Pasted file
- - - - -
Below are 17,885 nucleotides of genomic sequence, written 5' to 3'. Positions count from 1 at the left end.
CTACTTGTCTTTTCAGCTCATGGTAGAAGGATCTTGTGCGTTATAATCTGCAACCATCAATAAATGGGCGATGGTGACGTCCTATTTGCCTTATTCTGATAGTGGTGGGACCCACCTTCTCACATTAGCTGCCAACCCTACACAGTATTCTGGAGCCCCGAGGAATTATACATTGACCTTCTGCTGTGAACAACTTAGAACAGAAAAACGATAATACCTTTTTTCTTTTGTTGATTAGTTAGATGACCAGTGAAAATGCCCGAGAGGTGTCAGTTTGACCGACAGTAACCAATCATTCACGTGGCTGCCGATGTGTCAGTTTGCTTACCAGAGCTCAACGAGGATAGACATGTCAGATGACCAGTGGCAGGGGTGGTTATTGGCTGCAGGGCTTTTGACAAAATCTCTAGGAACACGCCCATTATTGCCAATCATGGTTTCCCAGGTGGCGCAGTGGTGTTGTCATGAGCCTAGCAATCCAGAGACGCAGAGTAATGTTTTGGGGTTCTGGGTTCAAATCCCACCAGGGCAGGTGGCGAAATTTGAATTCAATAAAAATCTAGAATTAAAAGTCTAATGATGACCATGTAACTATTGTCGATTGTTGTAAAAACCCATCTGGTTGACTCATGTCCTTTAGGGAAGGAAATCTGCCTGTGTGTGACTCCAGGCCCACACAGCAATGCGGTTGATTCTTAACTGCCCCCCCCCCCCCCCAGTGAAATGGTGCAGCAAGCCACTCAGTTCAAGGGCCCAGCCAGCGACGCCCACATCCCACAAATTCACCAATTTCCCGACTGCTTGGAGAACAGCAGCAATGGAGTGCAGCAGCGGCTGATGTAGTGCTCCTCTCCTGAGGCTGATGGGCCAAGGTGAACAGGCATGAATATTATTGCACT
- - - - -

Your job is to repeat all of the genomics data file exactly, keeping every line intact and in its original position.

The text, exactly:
Below are 17,885 nucleotides of genomic sequence, written 5' to 3'. Positions count from 1 at the left end.
CTACTTGTCTTTTCAGCTCATGGTAGAAGGATCTTGTGCGTTATAATCTGCAACCATCAATAAATGGGCGATGGTGACGTCCTATTTGCCTTATTCTGATAGTGGTGGGACCCACCTTCTCACATTAGCTGCCAACCCTACACAGTATTCTGGAGCCCCGAGGAATTATACATTGACCTTCTGCTGTGAACAACTTAGAACAGAAAAACGATAATACCTTTTTTCTTTTGTTGATTAGTTAGATGACCAGTGAAAATGCCCGAGAGGTGTCAGTTTGACCGACAGTAACCAATCATTCACGTGGCTGCCGATGTGTCAGTTTGCTTACCAGAGCTCAACGAGGATAGACATGTCAGATGACCAGTGGCAGGGGTGGTTATTGGCTGCAGGGCTTTTGACAAAATCTCTAGGAACACGCCCATTATTGCCAATCATGGTTTCCCAGGTGGCGCAGTGGTGTTGTCATGAGCCTAGCAATCCAGAGACGCAGAGTAATGTTTTGGGGTTCTGGGTTCAAATCCCACCAGGGCAGGTGGCGAAATTTGAATTCAATAAAAATCTAGAATTAAAAGTCTAATGATGACCATGTAACTATTGTCGATTGTTGTAAAAACCCATCTGGTTGACTCATGTCCTTTAGGGAAGGAAATCTGCCTGTGTGTGACTCCAGGCCCACACAGCAATGCGGTTGATTCTTAACTGCCCCCCCCCCCCCCCAGTGAAATGGTGCAGCAAGCCACTCAGTTCAAGGGCCCAGCCAGCGACGCCCACATCCCACAAATTCACCAATTTCCCGACTGCTTGGAGAACAGCAGCAATGGAGTGCAGCAGCGGCTGATGTAGTGCTCCTCTCCTGAGGCTGATGGGCCAAGGTGAACAGGCATGAATATTATTGCACT